Battle reenactors experience ‘magic moments’ of immersion

[From the Philadelphia Inquirer, where the story includes a photo gallery]

Gettysburg reenactors

Gettysburg reenactment is a campaign in itself

With 15,000 participants and 80,000 spectators expected, “I think of it as a historical Woodstock,” an organizer said.

Edward Colimore, Inquirer Staff Writer Posted: Sunday, June 30, 2013

The armies are already beginning to arrive, days ahead of the big battle.

Tucked away in the rolling Adams County countryside are rows of billowy white tents. Men in blue and in gray march with shouldered muskets. Officers on horseback ride by with sabers jingling at their sides.

One hundred and fifty years after the bloodiest clash ever fought on the continent, Union and Confederate forces are again gathering like storm clouds around tiny Gettysburg, this time for a bloodless re-creation of the epic battle fought there.

Beginning Thursday and continuing through next Sunday, scores of cannons will roar, the ground will shake beneath the feet of hundreds of horses, and long lines of federal troops will fire volleys, like sheets of flame, into the oncoming rebel soldiers.

“It’s extremely accurate and feels real — the noise, conditions, and spectacle — but you’re not confronting the likelihood of you or your friends being killed,” said Jon Sirlin, a Philadelphia lawyer who portays a Union officer and chief of staff, one of an expected 15,000 reenactors.

The event — put on by the Gettysburg Anniversary Committee at a cost of about $1 million — will cover the major engagements of the battle, which raged July 1-3, 1863.

Another smaller battle reenactment held by the Blue Gray Alliance is underway through today at the Bushey Farm on Pumping Station Road.

“I think of it as a historical Woodstock,” said Randy Phiel, one of the organizers of the larger July 4-7 event, which is expected to draw up to 80,000 spectators on the two farms outside Gettysburg.

The challenges of overseeing such large crowds and so many reenactors on two sprawling farms will be daunting.

“We train in individual units of maybe 30, 40, or 50 guys,” said Sirlin, 64, of Center City. “Then, we get together with a unit of 100, and a larger unit of 500.

“But nobody gets together with 10,000 guys,” he said. “We really do give orders on the field and have to follow a plan.”

Those plans, as in 1863, are known only to the officers. “You have to respond to what happens,” Sirlin said. “Mistakes happen, just like they do during the real thing. … You get a better feeling for how things go wrong.”


The coming fight “is key,” said Jon Sirlin, who has participated in many reenactments, assuming the persona of a Union officer and often directing troops from horseback. “These guys defeated us badly at Chancellorsville and Fredericksburg, and it seemed they were better than us.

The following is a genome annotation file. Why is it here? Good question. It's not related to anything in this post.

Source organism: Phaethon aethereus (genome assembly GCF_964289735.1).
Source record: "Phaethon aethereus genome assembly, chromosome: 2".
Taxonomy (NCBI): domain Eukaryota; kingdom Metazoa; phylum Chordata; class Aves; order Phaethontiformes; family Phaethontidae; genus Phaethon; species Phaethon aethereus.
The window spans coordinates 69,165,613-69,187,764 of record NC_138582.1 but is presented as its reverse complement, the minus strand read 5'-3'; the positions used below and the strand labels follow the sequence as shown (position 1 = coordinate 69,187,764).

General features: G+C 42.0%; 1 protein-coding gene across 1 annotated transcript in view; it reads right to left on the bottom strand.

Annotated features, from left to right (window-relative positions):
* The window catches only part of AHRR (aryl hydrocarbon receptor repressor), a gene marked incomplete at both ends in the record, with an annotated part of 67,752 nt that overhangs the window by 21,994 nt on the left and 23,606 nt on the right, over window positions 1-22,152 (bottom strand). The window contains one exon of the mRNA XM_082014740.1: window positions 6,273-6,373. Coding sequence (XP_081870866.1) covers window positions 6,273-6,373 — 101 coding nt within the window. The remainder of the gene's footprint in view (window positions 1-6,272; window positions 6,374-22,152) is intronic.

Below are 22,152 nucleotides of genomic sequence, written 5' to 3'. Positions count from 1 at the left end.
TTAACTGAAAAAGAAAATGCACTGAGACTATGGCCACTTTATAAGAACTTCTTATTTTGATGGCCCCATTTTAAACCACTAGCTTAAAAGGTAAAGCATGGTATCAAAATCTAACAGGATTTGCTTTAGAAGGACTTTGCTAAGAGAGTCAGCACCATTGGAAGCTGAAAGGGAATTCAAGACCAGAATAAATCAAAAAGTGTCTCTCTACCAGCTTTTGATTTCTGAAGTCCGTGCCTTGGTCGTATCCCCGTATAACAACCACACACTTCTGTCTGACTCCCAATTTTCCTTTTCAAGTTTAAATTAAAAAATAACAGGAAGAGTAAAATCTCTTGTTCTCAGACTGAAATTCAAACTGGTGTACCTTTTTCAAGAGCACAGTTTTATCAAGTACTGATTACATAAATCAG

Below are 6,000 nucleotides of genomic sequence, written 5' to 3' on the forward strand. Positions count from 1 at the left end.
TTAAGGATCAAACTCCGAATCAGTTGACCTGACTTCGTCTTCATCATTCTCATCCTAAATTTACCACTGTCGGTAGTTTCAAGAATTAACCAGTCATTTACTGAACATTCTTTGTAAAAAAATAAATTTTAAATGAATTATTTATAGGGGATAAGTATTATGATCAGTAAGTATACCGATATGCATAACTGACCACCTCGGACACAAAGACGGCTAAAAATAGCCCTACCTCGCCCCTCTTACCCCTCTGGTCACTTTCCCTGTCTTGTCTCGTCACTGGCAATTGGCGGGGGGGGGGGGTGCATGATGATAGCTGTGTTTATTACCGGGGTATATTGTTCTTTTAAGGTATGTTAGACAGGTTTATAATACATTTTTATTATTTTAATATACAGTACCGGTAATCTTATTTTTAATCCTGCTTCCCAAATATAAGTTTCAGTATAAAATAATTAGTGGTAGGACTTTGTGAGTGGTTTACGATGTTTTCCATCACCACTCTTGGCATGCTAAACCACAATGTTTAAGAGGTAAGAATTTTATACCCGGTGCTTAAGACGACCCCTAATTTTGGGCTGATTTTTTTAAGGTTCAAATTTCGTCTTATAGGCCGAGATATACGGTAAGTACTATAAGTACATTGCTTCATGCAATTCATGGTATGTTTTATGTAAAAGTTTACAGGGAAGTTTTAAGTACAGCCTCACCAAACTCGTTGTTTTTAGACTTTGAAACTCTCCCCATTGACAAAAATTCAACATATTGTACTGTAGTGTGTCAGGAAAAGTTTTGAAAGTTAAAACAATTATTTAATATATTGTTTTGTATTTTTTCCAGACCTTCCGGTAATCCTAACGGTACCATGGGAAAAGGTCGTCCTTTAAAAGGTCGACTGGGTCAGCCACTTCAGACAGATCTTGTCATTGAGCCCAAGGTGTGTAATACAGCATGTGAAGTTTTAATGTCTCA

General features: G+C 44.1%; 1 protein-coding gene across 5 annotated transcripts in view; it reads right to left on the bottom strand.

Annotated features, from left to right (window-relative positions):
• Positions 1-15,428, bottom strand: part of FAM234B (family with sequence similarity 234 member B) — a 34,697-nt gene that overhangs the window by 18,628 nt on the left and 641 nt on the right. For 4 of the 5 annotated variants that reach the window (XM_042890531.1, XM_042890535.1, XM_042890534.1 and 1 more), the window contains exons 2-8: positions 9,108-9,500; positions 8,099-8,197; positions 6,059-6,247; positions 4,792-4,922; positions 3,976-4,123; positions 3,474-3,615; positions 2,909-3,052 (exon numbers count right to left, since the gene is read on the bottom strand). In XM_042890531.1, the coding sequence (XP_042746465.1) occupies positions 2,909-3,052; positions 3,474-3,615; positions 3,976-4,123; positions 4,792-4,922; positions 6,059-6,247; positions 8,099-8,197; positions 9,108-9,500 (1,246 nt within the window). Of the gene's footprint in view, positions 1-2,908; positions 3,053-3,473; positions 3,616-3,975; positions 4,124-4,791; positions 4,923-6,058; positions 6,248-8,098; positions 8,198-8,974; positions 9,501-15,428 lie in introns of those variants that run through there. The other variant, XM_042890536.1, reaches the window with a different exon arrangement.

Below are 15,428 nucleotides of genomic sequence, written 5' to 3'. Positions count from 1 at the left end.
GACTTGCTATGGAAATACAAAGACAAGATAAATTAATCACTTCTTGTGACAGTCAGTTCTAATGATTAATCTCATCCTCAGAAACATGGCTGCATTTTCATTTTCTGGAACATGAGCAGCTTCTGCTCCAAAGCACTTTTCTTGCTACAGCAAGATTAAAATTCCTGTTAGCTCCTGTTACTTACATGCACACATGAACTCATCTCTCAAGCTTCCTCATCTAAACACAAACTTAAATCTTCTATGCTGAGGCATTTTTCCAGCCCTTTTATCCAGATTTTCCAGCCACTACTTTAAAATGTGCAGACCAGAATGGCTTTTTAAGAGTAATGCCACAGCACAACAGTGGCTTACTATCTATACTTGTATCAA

“But think of what Lee has said — that the South doesn’t realize how much more powerful the North really is, and ultimately that the South will lose,” he said. “We should be winning this war.”

Most of the time, Sirlin has both feet planted in the 21th century as a civil litigator specializing in business, real estate, and creditor’s rights.

But at Gettysburg, he has entered a time when soldiers salute and address him as “sir.” He’s an officer in the Union army, and it’s do-or-die time for the Northern cause. He dons a wool uniform and heavy leather boots — everything necessary to experience the soldier’s life.

And when there are no cars, planes overhead, or utility poles in view, he can easily imagine the past — what reenactors call “magic moments.”

“I’ve had a number of them,” Sirlin said. “You feel immersed in the time. “My horse and I are one creature,” he said. I feel everything is real, and happening in front of me.”


Capturing the dramatic look of the coming battle was the job of artists such as Alfred Waud in 1863 — and Terry Jones 150 years later.

Jones, the sculptor of the Gen. John Gibbon bronze statue on the battlefield, will portray an artist of the time. He is outfitted for the role with high cavalry boots, a duster, slouch hat, Navy Colt sidearm, and sketch pad.

“I’m a combat artist, and there’s going to be combat,” Jones said as he sank into his role. “I’m going to try to position myself” to see the battle.

The Newtown Square man will spend his time in the Union camp, trying to capture the feeling of the event much as Waud did.

“The artists then had a certain panache and flamboyance,” said Jones, 66. They “tried to get close to the engagement.

“They’d sketch the broad outlines of what they saw,” he said, “take notes in the margin, then finish later.”


For [Harry] Sonntag, those moments when the present slips away — and the past takes over — often come at the end of the day.

“The camp is set up, the sun is going down, the lanterns are being lit, and the campfires are going,” said the Confederate reenactor.

“I’m sitting in the tent and people are coming in,” he said. “I’m on the same ground, hearing the same reports.”

That’s when Sonntag can easily forget he’s living in 2013. “I can only imagine that this is the way it must have been,” he said. “You don’t remember you’re Harry Sonntag. … It’s an interesting feeling.”



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